Now then, we are ready to take up 2:7-11, which give us an old commandment and a new commandment. The commandment John was talking about was “love one another.” This was an old commandment, because it is found in the Old Testament. Leviticus 19:18 reads: “You shall love your neighbor as yourself.” But the commandment also was new in a sense, because Jesus taught the disciples, as recorded in John’s Gospel, in chapter 13, verse 34: “A new commandment I give to you, that you love one another.” The reason Jesus declared it a new commandment was because he raised it to a completely new and different level of understanding.
The Jews interpreted the old commandment to love their neighbors, to mean that they were to love their fellow Jews in good standing so to speak. That is, they interpreted “neighbor” to mean as good, fellow Jews.
They were quite comfortable hating lots of other people. For example, they enjoyed hating their enemies. In their opinion, enemies were not their neighbors! But Jesus taught differently. He proclaimed: “You have heard that it was said, ‘You shall love you neighbor and hate your enemy.’ But I say to you, Love your enemies and pray for those who persecute you” (Mt. 5:43-44).
The Jews also were comfortable with hating non-Jews, that is Gentiles. Rabbinic teaching said: “The Gentiles were created by God to be fuel for the fires of Hell.” The average Jew of Jesus’ day despised Gentiles. But Jesus taught that God sent his Son to save all humanity (Jn. 3:16). He taught that union of his disciples with him would enable the world, including Gentiles, to believe that the Father sent him (Jn. 17:20-21).
The Jews were happy to hate not only their enemies and Gentiles; they also were pleased to hate sinners, even Jewish sinners. Again rabbinic teaching was clear and direct: “There is joy in heaven when one sinner is obliterated from the earth,” said the Rabbis.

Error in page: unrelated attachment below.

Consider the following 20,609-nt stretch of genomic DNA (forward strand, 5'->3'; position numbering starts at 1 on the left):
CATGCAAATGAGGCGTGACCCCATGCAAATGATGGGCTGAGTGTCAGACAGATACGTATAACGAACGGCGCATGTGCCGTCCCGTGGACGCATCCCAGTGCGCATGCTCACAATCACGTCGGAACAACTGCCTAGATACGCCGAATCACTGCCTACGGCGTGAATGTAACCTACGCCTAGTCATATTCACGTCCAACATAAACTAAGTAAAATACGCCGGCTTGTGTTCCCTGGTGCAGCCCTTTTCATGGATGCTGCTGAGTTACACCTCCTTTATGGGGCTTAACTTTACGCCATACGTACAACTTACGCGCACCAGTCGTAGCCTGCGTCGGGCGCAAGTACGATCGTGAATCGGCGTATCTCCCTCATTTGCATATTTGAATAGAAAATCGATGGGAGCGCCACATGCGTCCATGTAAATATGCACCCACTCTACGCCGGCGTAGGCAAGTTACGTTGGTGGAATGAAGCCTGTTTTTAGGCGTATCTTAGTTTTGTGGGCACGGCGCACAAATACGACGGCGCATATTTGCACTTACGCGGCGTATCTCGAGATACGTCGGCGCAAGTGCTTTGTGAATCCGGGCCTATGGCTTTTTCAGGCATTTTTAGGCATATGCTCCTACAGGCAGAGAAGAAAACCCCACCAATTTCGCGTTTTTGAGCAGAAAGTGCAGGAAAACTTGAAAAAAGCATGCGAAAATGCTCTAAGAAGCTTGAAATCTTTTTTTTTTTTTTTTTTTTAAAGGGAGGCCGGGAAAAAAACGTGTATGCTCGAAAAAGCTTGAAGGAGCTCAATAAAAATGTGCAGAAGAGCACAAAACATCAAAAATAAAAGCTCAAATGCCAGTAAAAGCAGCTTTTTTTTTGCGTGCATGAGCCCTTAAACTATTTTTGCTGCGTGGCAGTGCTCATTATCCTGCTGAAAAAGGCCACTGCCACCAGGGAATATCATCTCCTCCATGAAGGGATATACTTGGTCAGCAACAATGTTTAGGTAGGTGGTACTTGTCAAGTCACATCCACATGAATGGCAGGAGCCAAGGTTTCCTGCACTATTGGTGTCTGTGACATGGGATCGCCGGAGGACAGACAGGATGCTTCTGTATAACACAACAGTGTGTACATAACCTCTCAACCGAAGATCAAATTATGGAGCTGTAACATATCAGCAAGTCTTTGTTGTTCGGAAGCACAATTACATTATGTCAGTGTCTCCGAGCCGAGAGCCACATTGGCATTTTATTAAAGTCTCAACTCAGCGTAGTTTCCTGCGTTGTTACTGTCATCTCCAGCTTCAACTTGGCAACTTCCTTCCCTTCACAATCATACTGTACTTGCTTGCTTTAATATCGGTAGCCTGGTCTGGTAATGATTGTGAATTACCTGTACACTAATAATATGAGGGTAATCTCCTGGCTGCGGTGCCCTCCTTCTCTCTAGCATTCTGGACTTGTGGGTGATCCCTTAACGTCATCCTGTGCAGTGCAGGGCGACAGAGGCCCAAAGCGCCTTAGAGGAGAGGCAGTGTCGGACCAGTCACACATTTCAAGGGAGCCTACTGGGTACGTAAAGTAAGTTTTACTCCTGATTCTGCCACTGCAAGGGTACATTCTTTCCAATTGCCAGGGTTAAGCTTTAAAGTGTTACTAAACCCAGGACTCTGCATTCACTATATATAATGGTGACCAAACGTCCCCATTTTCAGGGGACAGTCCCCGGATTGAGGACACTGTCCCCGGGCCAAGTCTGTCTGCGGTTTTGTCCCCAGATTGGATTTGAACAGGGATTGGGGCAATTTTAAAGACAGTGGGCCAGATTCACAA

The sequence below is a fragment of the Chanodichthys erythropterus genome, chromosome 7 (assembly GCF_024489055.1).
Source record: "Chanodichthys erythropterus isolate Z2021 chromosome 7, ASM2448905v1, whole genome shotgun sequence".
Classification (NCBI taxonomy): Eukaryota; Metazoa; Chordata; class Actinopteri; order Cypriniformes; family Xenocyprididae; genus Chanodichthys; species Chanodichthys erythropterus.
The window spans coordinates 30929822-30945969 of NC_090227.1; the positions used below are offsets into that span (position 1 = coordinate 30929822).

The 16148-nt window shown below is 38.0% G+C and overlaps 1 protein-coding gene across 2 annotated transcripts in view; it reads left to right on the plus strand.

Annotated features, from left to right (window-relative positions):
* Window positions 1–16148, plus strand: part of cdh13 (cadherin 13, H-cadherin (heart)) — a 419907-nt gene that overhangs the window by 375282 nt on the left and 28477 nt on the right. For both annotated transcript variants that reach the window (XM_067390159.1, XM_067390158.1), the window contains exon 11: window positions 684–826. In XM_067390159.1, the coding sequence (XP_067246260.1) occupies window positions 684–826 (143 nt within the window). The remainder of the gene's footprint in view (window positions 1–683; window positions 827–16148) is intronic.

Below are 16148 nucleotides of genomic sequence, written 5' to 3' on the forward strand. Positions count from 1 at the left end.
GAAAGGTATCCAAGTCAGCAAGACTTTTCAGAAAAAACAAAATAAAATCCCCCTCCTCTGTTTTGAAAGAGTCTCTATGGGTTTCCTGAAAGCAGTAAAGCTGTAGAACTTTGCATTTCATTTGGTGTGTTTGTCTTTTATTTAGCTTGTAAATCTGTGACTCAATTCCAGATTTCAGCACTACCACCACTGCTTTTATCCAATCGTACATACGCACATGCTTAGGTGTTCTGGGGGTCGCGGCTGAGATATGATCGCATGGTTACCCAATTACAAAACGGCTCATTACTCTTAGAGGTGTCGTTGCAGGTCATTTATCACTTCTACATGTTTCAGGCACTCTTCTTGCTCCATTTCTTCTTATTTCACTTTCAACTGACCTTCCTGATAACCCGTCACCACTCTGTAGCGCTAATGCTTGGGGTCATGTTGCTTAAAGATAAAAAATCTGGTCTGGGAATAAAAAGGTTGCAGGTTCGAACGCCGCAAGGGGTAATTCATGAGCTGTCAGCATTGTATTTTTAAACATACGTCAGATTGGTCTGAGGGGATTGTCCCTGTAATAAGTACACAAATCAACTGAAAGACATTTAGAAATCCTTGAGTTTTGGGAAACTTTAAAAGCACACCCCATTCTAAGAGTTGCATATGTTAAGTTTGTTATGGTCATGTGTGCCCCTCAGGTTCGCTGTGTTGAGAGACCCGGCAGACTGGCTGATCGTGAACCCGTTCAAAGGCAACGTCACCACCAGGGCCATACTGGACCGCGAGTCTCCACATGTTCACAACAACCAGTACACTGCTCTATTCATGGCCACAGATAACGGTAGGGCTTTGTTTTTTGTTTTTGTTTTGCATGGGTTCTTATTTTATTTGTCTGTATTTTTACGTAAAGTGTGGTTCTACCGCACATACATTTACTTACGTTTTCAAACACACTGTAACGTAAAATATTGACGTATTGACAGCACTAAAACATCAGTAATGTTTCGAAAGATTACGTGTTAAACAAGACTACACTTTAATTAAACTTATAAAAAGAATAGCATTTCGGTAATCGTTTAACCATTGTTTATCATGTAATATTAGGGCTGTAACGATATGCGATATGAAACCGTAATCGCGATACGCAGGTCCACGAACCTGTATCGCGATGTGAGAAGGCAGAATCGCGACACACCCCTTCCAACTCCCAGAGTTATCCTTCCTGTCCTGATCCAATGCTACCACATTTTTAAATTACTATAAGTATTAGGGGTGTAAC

But Jesus did not teach that! On the contrary, Jesus was the friend of sinners. He did not avoid them. He even ate with them. He forgave their sins; and thus his teaching was the opposite of the Rabbis: “I tell you, there will be more joy in heaven over one sinner who repents than over ninety-nine righteous persons who need no repentance.” (Lk. 15:7).
So we see how that commandment was both old and new at the same time. Jesus, by his reinterpretation of what a neighbor is, transformed the old commandment into a new one.
Turning now to verse 8, notice that John says the new commandment is true both in Christ and in the recipients of the letter. That is high praise. John believed that at least some of the Christians to whom he was writing were succeeding in loving as Jesus loved. Wouldn’t it be great to have someone of John’s stature say that about us! He should be able to do it.
Notice also how John returns to the light and darkness theme to communicate this. They are fulfilling the commandment to love in the new way established by Jesus. And they are able to do it, “because the darkness is passing away and the true light is already shining.” As Howard Marshall puts it, the picture is that of a dark world in which the first rays of a dawning sun have begun to shine. And the light is getting brighter. There still are dark places, but there also are places where the light is bright; and it is in the bright places that Christians are to be found.
Now then, in verses 9-11, John comes back to the scary negative side of all of this. When we read these verses, we need to keep in mind the specific situation that John was addressing. John was dealing with a mixed situation. Some of the Christians to whom he is writing were loving one another, but others were not. Once again John condemns not loving. In addition, he indicates that hating one’s brother hurts oneself. It blinds the person who is doing the hating. Persons who hate don’t know where they are going. They stumble around in the dark. Having chosen darkness, they no longer can see the light. They sin, but frequently are not even aware of it.